export KUBECONFIG="$(kind get kubeconfig-path --name="naas")"
make warmup
kubectl get pod test

This is a 100MB image, so it may take a few minutes for test pod to transition from ContainerCreating to Running

Deploy the services

This next command will perform the following steps:

  1. Upload the enforcer and scheduler scripts as configmaps.
  2. Create Traefik (HTTP proxy) daemonset to be used as ingress.
  3. Upload generic device data model along with its template and label them accordingly.
  4. Create a deployment, service and ingress resources for the scheduler service.
make scheduler-build

If running as non-root, the user may be prompted for a sudo password.


In order to demonstrate how it works, I will do two things. First, I’ll issue a POST request from my localhost to the address registered on ingress (http://api.naas/configure) with payload requesting the provisioning of all devices.

wget -O- --post-data='{"devices":["all"]}' --header='Content-Type:application/json' http://api.naas/configure

A few seconds later, we can view the logs of the scheduler to confirm that it received the request:

kubectl logs deploy/scheduler

2019-06-13 10:29:22 INFO scheduler - webhook: Got incoming request from
2019-06-13 10:29:22 INFO scheduler - webhook: Request JSON payload {'devices': ['all']}
2019-06-13 10:29:22 INFO scheduler - get_inventory: Reading the inventory file
2019-06-13 10:29:22 INFO scheduler - webhook: Scheduling 2 devices on a single runner
2019-06-13 10:29:22 INFO scheduler - create_job: Creating job job-eiw829

We can also view the logs of the scheduled Nornir runner:

kubectl logs jobs/job-eiw829    
2019-06-13 10:29:27 INFO enforcer - push_configs: Found models: ['generic-cm']
2019-06-13 10:29:27 INFO enforcer - push_configs: Downloading Template configmaps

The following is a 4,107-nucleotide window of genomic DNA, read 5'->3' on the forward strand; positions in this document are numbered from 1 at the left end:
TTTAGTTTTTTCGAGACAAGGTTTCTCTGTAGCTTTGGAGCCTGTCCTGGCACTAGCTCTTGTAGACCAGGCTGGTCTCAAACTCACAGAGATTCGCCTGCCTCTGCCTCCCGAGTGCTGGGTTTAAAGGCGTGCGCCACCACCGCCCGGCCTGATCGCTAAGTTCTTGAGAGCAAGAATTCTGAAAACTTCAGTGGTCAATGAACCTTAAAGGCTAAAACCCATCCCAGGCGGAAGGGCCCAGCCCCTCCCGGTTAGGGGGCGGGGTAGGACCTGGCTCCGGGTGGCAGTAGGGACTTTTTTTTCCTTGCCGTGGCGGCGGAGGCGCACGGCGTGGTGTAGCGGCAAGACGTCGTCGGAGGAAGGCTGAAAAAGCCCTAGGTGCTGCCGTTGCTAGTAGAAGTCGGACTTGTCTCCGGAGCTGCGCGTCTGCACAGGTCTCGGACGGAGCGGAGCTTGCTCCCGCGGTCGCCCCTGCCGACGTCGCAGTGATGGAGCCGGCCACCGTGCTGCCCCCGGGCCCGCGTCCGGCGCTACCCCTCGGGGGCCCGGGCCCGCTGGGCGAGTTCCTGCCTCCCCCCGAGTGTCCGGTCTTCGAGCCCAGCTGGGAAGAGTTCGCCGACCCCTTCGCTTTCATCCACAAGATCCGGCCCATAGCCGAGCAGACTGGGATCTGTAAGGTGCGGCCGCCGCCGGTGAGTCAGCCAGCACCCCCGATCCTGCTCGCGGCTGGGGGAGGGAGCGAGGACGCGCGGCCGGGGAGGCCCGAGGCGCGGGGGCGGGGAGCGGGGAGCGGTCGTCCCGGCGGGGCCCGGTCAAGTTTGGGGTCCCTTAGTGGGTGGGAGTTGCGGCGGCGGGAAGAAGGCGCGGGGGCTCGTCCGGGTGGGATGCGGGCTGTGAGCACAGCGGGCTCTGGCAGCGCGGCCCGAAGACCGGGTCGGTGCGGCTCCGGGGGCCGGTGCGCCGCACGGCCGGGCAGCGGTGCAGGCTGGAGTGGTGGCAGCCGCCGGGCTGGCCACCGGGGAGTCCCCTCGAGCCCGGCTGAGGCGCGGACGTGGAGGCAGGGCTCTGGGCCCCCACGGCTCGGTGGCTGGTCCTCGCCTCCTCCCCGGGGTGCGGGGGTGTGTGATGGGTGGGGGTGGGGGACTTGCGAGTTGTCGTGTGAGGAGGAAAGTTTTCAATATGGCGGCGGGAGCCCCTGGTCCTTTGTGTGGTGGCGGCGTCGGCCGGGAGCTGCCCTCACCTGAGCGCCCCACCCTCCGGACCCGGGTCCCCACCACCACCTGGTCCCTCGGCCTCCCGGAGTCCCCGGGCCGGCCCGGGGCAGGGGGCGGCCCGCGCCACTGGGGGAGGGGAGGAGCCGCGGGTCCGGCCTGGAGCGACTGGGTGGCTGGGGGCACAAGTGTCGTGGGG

2019-06-13 10:29:27 INFO enforcer - get_configmaps: Retrieving the list of ConfigMaps matching labels {'app': 'naas', 'type': 'template'}

Finally, when logged into one of the devices, we should see the new configuration changes applied, including the new alias:

devicea#show run | include alias
alias FOO BAR

Another piece of configuration that has been added is a special event-handler that issues an API call to the scheduler every time its startup configuration is overwritten. This may potentially be used as an enforcement mechanism to prevent anyone from saving the changes done manually, but included here mainly to demonstrate the scheduler API:

devicea#show run | i alias
alias FOO BAR
devicea#conf t 
devicea(config)#no alias FOO
Copy completed successfully.
devicea#show run |  i alias
devicea#show run |  i alias
alias FOO BAR

Coming up

Now that we have the mechanism to push the network changes based on models and templates, we can start building the user-facing part of the NaaS platform. In the next post, I’ll demonstrate the architecture and implementation of a watcher - a service that listens to custom resources and builds a device interface data model to be used by the scheduler.